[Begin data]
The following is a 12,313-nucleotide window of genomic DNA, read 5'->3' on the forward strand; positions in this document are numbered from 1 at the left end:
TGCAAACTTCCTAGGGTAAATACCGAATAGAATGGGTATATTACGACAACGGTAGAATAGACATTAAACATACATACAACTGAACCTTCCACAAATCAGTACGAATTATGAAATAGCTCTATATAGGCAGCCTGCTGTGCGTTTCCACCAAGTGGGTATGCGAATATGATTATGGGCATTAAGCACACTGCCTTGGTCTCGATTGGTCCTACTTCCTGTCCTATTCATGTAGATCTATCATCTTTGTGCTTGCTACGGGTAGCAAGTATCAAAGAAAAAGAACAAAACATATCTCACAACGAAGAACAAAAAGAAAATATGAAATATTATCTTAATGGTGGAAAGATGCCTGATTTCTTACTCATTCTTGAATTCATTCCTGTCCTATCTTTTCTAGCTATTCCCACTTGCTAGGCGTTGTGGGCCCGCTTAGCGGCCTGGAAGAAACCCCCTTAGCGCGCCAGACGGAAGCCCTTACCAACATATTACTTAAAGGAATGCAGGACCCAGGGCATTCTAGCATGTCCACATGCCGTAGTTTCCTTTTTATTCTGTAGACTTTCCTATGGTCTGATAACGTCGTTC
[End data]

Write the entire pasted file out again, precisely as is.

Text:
The following is a 12,313-nucleotide window of genomic DNA, read 5'->3' on the forward strand; positions in this document are numbered from 1 at the left end:
TGCAAACTTCCTAGGGTAAATACCGAATAGAATGGGTATATTACGACAACGGTAGAATAGACATTAAACATACATACAACTGAACCTTCCACAAATCAGTACGAATTATGAAATAGCTCTATATAGGCAGCCTGCTGTGCGTTTCCACCAAGTGGGTATGCGAATATGATTATGGGCATTAAGCACACTGCCTTGGTCTCGATTGGTCCTACTTCCTGTCCTATTCATGTAGATCTATCATCTTTGTGCTTGCTACGGGTAGCAAGTATCAAAGAAAAAGAACAAAACATATCTCACAACGAAGAACAAAAAGAAAATATGAAATATTATCTTAATGGTGGAAAGATGCCTGATTTCTTACTCATTCTTGAATTCATTCCTGTCCTATCTTTTCTAGCTATTCCCACTTGCTAGGCGTTGTGGGCCCGCTTAGCGGCCTGGAAGAAACCCCCTTAGCGCGCCAGACGGAAGCCCTTACCAACATATTACTTAAAGGAATGCAGGACCCAGGGCATTCTAGCATGTCCACATGCCGTAGTTTCCTTTTTATTCTGTAGACTTTCCTATGGTCTGATAACGTCGTTC